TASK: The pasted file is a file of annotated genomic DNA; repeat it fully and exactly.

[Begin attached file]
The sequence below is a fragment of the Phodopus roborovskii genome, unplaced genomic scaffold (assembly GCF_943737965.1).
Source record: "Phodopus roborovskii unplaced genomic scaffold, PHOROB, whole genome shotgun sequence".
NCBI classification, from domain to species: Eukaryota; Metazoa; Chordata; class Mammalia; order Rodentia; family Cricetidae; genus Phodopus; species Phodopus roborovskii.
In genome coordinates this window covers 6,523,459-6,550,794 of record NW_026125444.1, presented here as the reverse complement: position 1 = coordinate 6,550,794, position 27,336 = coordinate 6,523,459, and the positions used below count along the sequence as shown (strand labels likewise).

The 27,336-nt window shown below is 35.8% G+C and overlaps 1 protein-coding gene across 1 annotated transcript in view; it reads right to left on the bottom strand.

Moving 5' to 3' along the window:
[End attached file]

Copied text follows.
The sequence below is a fragment of the Phodopus roborovskii genome, unplaced genomic scaffold (assembly GCF_943737965.1).
Source record: "Phodopus roborovskii unplaced genomic scaffold, PHOROB, whole genome shotgun sequence".
NCBI classification, from domain to species: Eukaryota; Metazoa; Chordata; class Mammalia; order Rodentia; family Cricetidae; genus Phodopus; species Phodopus roborovskii.
In genome coordinates this window covers 6,523,459-6,550,794 of record NW_026125444.1, presented here as the reverse complement: position 1 = coordinate 6,550,794, position 27,336 = coordinate 6,523,459, and the positions used below count along the sequence as shown (strand labels likewise).

The 27,336-nt window shown below is 35.8% G+C and overlaps 1 protein-coding gene across 1 annotated transcript in view; it reads right to left on the bottom strand.

Moving 5' to 3' along the window: